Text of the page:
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    Body composition estimation in breeding ewes using live weight and body parameters utilising image analysis : A thesis submitted in partial fulfilment of the requirements for the Degree of Doctor of Philosophy at Lincoln University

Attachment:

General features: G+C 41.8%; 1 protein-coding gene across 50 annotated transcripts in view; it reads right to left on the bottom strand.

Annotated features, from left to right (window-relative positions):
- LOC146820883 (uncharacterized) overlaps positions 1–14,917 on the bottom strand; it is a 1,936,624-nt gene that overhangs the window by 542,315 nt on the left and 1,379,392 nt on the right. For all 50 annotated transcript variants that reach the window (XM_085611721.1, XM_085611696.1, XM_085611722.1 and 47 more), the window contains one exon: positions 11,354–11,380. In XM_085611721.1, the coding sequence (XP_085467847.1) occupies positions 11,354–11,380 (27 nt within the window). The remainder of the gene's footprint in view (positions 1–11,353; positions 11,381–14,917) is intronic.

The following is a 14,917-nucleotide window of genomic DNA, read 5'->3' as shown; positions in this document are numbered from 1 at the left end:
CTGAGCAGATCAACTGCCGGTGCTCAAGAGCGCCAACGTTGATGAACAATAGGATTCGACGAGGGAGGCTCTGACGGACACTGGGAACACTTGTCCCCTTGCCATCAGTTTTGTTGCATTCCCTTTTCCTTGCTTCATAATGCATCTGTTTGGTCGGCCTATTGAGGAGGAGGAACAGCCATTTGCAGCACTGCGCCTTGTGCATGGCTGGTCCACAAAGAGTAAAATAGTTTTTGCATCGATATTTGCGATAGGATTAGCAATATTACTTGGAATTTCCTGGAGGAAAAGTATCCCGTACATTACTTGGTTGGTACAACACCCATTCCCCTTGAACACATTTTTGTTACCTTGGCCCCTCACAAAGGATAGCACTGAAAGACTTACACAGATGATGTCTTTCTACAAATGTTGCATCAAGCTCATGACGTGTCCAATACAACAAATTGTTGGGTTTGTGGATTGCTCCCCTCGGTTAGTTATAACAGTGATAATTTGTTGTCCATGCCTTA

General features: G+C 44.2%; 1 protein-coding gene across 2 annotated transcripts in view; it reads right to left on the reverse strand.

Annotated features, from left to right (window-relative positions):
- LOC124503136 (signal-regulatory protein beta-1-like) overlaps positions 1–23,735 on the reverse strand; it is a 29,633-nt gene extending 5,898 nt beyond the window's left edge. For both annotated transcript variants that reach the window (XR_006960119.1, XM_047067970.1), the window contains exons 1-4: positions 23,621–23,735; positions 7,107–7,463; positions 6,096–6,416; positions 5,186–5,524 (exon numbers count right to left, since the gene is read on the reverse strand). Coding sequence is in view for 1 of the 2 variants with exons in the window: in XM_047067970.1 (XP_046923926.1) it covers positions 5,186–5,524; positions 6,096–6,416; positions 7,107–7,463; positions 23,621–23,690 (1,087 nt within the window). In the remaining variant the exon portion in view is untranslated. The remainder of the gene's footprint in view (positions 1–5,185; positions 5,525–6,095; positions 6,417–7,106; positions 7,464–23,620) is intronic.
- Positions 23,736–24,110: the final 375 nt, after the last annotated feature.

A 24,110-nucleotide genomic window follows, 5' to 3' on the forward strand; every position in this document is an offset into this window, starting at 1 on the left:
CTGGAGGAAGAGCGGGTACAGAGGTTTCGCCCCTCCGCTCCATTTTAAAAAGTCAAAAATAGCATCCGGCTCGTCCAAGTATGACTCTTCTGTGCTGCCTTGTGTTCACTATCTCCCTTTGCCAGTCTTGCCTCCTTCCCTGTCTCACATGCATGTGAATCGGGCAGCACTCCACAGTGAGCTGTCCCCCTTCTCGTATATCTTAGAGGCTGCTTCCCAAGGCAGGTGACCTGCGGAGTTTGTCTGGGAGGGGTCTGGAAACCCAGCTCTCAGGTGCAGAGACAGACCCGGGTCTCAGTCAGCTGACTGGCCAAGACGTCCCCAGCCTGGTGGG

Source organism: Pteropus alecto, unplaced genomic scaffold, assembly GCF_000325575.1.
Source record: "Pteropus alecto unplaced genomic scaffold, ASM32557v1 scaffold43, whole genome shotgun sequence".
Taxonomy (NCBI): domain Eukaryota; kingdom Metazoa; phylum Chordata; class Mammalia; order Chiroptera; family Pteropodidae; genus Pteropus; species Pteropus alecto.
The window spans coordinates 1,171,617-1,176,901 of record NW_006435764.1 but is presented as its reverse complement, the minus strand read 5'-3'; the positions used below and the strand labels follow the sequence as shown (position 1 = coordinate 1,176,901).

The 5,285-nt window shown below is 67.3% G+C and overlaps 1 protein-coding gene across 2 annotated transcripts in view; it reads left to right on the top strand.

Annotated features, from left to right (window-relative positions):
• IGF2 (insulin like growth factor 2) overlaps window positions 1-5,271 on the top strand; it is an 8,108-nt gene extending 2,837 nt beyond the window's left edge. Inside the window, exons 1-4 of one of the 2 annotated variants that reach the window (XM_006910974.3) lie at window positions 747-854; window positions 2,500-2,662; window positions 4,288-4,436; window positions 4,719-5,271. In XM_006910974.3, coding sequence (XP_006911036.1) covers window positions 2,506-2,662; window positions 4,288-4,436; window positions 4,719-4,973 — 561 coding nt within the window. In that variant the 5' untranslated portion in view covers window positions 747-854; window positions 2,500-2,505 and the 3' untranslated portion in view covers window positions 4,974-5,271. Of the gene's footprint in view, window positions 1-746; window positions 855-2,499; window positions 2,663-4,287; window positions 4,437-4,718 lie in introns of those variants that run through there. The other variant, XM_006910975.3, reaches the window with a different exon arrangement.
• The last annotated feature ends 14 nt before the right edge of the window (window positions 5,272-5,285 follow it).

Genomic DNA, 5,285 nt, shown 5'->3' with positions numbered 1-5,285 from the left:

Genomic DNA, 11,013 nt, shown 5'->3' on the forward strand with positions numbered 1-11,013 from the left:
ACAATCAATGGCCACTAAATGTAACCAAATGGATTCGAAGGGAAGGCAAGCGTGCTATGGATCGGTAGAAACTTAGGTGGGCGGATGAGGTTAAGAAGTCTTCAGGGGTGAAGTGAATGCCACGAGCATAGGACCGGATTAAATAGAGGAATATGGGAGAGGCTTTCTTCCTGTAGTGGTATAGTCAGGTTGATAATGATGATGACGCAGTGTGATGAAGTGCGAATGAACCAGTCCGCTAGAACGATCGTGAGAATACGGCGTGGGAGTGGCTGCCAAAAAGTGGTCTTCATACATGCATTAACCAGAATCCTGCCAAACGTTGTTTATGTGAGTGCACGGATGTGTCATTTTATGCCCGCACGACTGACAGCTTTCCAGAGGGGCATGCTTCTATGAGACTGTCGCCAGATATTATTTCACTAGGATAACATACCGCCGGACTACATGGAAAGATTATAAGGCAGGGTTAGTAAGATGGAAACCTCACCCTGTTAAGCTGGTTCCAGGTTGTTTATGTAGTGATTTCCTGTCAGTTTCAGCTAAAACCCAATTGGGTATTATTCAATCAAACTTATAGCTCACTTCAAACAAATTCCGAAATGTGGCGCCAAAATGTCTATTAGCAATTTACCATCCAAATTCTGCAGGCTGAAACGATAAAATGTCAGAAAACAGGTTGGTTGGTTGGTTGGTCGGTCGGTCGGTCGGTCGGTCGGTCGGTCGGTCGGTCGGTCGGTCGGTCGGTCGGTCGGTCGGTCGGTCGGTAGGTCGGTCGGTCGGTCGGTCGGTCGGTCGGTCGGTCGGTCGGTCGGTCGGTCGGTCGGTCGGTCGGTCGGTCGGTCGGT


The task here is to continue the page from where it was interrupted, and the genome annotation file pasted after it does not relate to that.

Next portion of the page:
(Lincoln University, 2023) Shalaldeh, Ahmad